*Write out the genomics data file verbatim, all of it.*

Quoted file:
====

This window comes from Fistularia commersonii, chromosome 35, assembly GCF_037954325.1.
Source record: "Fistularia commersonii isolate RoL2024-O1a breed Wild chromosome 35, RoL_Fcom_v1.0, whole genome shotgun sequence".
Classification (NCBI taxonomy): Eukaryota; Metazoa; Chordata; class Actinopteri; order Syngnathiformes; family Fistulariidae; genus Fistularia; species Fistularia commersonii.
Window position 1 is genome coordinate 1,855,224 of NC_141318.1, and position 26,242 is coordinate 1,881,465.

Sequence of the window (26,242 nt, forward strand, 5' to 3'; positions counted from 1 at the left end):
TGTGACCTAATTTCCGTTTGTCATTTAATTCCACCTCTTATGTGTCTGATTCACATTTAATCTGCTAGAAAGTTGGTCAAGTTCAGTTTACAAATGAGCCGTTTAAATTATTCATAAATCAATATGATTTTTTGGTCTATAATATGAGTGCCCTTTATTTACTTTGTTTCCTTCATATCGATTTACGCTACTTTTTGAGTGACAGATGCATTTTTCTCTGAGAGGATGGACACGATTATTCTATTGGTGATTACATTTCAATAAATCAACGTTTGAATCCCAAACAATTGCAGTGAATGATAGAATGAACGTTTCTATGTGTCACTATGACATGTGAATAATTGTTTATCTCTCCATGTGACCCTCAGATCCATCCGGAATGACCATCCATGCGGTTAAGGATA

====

This window comes from Fistularia commersonii, chromosome 35, assembly GCF_037954325.1.
Source record: "Fistularia commersonii isolate RoL2024-O1a breed Wild chromosome 35, RoL_Fcom_v1.0, whole genome shotgun sequence".
Classification (NCBI taxonomy): Eukaryota; Metazoa; Chordata; class Actinopteri; order Syngnathiformes; family Fistulariidae; genus Fistularia; species Fistularia commersonii.
Window position 1 is genome coordinate 1,855,224 of NC_141318.1, and position 26,242 is coordinate 1,881,465.

Sequence of the window (26,242 nt, forward strand, 5' to 3'; positions counted from 1 at the left end):
TGTGACCTAATTTCCGTTTGTCATTTAATTCCACCTCTTATGTGTCTGATTCACATTTAATCTGCTAGAAAGTTGGTCAAGTTCAGTTTACAAATGAGCCGTTTAAATTATTCATAAATCAATATGATTTTTTGGTCTATAATATGAGTGCCCTTTATTTACTTTGTTTCCTTCATATCGATTTACGCTACTTTTTGAGTGACAGATGCATTTTTCTCTGAGAGGATGGACACGATTATTCTATTGGTGATTACATTTCAATAAATCAACGTTTGAATCCCAAACAATTGCAGTGAATGATAGAATGAACGTTTCTATGTGTCACTATGACATGTGAATAATTGTTTATCTCTCCATGTGACCCTCAGATCCATCCGGAATGACCATCCATGCGGTTAAGGATA